The gut not only has the functions of digestion and absorption but increasingly we are appreciating its role in the immune system. It is the immune system that is responsible for detecting and destroying foreign harmful microorganisms.
The study of the immune system is ‘immunology’ and this is becoming an increasingly complex medical field as we learn more and more about the underlying mechanisms underpinning how our immune system works.
We’ll start with some key players in the immune system – T and B cells. These cells can be thought to be very highly specialised defender cells and are tailored to different microbes. If your body is infected with a particular microbe, only the T and B cells that recognise it will respond. These selected cells then rapidly multiply and form an army of identical cells or clones that will fight the infection. Some T and B cells can remember the microbes
that caused the infection and this leads to protective immunity.
B cells produce proteins called antibodies that can target the microbes whilst T cells directly attack and kill microbes. Both T and B cells recognise the microbial invaders by the shape of molecules called antigens that are present on their surface. Your immune system can provide a T and B cell to lock onto every possible antigen. When the baby is developing in the womb the T and B cells that recognise certain patterns in the body as potentially foreign were destroyed to prevent them from attacking the body. This is an important mechanism known as clonal deletion that is central in preventing autoimmunity i.e. the body’s immune system attacking itself. This discovery was first made by the Australian Sir Frank Macfarlane Burnet and he was awarded the Nobel Prize in Medicine in 1960 in recognition of its significance.
There are however millions of T and B cells remaining that can recognise and target every foreign antigen that your body might encounter.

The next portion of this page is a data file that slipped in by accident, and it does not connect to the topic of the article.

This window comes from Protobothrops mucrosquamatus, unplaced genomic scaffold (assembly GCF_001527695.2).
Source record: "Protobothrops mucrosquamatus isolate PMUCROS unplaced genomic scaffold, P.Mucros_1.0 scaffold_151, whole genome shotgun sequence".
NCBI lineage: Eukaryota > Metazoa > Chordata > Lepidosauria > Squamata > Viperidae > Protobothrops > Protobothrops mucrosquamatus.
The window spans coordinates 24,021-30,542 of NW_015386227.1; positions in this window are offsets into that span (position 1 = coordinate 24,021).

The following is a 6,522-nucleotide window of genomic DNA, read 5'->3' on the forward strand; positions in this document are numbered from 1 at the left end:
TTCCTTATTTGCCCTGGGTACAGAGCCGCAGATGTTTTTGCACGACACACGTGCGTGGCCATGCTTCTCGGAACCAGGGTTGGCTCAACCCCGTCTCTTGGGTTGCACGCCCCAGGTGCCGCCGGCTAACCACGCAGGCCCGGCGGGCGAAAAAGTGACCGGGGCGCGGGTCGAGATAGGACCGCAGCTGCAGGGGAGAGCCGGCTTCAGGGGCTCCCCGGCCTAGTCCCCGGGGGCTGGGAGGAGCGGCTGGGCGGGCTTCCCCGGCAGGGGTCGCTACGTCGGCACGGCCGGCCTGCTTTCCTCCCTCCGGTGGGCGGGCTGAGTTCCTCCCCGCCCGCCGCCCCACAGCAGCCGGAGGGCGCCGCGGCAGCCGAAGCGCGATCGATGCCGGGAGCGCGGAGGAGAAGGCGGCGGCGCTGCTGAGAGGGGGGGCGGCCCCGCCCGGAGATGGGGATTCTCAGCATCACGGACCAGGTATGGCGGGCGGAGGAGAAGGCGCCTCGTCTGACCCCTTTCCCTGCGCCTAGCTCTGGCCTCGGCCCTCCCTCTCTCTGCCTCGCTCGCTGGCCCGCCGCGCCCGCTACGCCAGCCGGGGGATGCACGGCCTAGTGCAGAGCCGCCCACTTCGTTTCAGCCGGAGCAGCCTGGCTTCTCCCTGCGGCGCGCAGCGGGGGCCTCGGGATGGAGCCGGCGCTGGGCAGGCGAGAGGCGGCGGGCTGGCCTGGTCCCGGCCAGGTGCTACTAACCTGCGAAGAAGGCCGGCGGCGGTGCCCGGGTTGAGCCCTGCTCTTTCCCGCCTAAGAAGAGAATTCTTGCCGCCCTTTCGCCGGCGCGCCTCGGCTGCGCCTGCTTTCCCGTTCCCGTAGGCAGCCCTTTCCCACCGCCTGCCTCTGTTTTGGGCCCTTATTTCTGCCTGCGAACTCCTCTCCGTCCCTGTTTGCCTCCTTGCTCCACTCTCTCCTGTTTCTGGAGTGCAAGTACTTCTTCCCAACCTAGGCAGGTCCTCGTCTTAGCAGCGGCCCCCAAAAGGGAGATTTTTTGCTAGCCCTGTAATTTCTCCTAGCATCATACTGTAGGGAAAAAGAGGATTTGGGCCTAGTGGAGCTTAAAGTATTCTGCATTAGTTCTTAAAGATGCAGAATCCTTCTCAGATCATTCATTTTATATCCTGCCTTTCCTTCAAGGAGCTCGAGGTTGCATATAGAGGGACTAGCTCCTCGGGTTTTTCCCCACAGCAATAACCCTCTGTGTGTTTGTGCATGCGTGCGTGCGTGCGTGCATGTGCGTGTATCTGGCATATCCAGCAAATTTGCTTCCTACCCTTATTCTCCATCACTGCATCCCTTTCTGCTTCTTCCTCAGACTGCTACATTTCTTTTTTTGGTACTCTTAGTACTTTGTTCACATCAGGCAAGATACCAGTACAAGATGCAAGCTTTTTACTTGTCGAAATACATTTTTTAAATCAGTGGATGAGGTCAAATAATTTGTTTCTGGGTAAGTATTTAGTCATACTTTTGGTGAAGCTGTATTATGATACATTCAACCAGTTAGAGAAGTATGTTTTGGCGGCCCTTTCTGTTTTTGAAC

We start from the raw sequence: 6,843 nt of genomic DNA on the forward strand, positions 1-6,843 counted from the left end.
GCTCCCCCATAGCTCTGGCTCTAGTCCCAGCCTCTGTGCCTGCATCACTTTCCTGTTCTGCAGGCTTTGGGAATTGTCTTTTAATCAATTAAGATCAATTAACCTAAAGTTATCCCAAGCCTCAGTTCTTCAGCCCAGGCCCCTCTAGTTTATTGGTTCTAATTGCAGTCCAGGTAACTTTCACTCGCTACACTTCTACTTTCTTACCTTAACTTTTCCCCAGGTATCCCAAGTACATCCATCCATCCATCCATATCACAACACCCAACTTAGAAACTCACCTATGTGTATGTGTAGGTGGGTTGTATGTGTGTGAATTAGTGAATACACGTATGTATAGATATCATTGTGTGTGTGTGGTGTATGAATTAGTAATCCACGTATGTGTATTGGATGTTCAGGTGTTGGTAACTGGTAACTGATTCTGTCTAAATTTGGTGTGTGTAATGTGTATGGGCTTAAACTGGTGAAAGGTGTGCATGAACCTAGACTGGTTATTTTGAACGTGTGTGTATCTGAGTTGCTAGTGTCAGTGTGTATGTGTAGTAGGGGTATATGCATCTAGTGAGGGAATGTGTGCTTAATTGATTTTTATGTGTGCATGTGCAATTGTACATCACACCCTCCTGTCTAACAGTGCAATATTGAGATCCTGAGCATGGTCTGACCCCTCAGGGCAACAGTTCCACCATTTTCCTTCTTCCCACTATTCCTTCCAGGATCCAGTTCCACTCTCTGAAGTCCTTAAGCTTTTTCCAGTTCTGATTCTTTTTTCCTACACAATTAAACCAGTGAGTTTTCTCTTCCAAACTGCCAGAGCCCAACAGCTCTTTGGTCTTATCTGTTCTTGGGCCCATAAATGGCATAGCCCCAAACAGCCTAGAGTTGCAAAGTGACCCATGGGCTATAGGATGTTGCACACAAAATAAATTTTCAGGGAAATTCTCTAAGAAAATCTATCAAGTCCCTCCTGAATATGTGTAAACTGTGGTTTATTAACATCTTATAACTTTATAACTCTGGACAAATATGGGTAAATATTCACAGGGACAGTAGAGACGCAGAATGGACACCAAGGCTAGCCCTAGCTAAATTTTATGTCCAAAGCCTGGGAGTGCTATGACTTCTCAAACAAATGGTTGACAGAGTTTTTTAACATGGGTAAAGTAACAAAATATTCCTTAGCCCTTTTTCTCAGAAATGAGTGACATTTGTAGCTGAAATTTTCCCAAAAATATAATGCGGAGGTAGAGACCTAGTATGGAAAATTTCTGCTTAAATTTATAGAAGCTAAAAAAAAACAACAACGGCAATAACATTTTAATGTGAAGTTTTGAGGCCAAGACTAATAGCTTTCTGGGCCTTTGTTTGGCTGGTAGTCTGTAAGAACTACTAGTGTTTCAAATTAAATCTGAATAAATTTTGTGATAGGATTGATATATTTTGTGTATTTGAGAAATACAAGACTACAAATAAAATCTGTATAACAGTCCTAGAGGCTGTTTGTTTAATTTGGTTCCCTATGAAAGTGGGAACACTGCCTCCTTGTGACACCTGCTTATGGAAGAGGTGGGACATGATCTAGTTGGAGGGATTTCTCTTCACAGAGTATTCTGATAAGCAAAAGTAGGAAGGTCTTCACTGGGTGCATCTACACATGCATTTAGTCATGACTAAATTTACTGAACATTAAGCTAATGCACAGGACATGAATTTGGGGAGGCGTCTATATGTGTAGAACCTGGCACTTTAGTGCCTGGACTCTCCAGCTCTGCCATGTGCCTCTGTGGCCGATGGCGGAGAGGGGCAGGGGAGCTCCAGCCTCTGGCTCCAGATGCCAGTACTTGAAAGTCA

Another important immune defence that our body has against microbes is the epithelium. In the gut the epithelial cells are joined together via tight junctions and serves as a protective barrier (see Figure 1) to prevent microbes and antigens from getting into our blood circulation.
At this point I want to bring up a story of mine which turned out to be a salutary lesson. A patient once presented to my office saying that he felt a leaky gut may have caused some of his health issues. He was very passionate in his belief that a leaky gut was relevant to his health. This was before I knew much about the role of the gut in the immune system and so I dismissed this as a fanciful theory. I then had to eat humble pie and apologise profusely to the patient later when I came across reams of medical literature that essentially described the phenomenon of the leaky gut but used the medically sanctioned term ‘intestinal permeability’.
The leaky gut concept arises from the idea that when the gut is unhealthy the lining can weaken and ‘holes’ can develop in the epithelial barrier. This then allows toxins and microbes to leak into the bloodstream. A whole host of inflammatory and immune reactions can ensue and potentially affect health.
These ‘holes’ may be due in some cases to genetics or in other cases it could be the influence of the environment such as eating an unhealthy diet that is low in fibre and high in saturated fats and sugar. Age is likely to play a role since the older you are the more easily your cells can get damaged and healing is slower.
There is research that this leaky gut or intestinal permeability is linked to a higher risk of autoimmune diseases such as lupus or multiple sclerosis. People are looking at the role of the leaky gut in chronic fatigue syndrome. It is still hard to measure the leakiness of the gut although there are biomarkers such as LPS-binding protein. Intriguingly recent research was carried out on 43 healthy married couples discussing and attempting to resolve a challenging conflict. Higher levels of LPS-binding protein were found in the blood samples of couples that argued more compared to the couples that were calmer. The research was published in the journal Psychoneuroendocrinology and when I mentioned this to my wife one night she simply said ‘happy wife, happy life’. There is something perhaps to that old adage.
For me the learning lesion with my patient was to never discount anything that is said to you in earnest relating to one’s health no matter how absurd it might seem at the time. There is simply too much in the world that we still don’t know about.